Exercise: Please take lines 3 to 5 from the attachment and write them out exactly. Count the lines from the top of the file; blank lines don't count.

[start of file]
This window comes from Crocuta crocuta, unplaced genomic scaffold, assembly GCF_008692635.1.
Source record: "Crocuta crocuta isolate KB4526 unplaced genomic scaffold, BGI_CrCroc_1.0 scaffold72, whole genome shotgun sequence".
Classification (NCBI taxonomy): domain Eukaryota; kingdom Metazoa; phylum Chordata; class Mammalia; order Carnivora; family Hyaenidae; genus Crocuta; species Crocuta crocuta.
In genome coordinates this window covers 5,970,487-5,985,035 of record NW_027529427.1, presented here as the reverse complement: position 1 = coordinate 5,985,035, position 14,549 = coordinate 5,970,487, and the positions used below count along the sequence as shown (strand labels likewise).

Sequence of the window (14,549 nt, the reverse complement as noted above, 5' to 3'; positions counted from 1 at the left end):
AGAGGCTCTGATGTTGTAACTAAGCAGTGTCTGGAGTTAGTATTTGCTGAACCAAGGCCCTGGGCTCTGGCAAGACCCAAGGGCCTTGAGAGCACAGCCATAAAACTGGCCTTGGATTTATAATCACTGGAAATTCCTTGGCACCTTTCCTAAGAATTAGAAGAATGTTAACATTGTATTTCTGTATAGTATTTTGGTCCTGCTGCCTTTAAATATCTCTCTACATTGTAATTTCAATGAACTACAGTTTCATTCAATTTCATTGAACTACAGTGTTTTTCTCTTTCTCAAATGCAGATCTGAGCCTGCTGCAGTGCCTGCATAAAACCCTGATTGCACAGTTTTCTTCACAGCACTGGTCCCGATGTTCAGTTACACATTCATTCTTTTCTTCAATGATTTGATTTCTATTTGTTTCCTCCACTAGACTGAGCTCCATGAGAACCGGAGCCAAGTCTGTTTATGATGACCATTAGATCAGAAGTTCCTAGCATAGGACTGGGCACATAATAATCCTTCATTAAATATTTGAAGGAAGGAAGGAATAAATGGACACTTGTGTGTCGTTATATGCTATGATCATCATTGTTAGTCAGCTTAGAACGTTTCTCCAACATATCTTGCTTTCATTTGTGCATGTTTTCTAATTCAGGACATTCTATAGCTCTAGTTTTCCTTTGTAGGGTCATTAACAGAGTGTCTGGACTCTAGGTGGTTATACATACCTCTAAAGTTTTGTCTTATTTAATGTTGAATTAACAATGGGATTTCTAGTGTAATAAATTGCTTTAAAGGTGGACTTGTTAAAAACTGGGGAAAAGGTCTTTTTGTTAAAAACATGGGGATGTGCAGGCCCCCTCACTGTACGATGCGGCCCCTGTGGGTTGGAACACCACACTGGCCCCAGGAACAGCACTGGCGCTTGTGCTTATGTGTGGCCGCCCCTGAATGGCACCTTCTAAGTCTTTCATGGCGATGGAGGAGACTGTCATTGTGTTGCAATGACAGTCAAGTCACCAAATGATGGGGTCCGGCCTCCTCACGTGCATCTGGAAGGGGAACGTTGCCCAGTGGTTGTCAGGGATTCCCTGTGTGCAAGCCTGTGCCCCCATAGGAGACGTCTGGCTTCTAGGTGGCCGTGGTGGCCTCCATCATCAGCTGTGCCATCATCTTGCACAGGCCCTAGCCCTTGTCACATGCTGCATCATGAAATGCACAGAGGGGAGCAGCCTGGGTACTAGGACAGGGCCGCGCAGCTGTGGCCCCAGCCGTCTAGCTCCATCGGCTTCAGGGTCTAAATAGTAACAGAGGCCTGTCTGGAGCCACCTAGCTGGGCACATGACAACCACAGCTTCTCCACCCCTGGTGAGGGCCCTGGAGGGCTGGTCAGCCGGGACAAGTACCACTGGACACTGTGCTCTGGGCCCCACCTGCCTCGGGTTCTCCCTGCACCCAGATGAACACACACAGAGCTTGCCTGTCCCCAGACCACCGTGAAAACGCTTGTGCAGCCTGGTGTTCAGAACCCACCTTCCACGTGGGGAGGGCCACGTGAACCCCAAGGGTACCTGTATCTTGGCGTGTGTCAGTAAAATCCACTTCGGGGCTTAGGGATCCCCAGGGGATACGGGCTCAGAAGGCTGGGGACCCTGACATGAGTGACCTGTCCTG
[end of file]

Classification (NCBI taxonomy): domain Eukaryota; kingdom Metazoa; phylum Chordata; class Mammalia; order Carnivora; family Hyaenidae; genus Crocuta; species Crocuta crocuta.
In genome coordinates this window covers 5,970,487-5,985,035 of record NW_027529427.1, presented here as the reverse complement: position 1 = coordinate 5,985,035, position 14,549 = coordinate 5,970,487, and the positions used below count along the sequence as shown (strand labels likewise).

Sequence of the window (14,549 nt, the reverse complement as noted above, 5' to 3'; positions counted from 1 at the left end):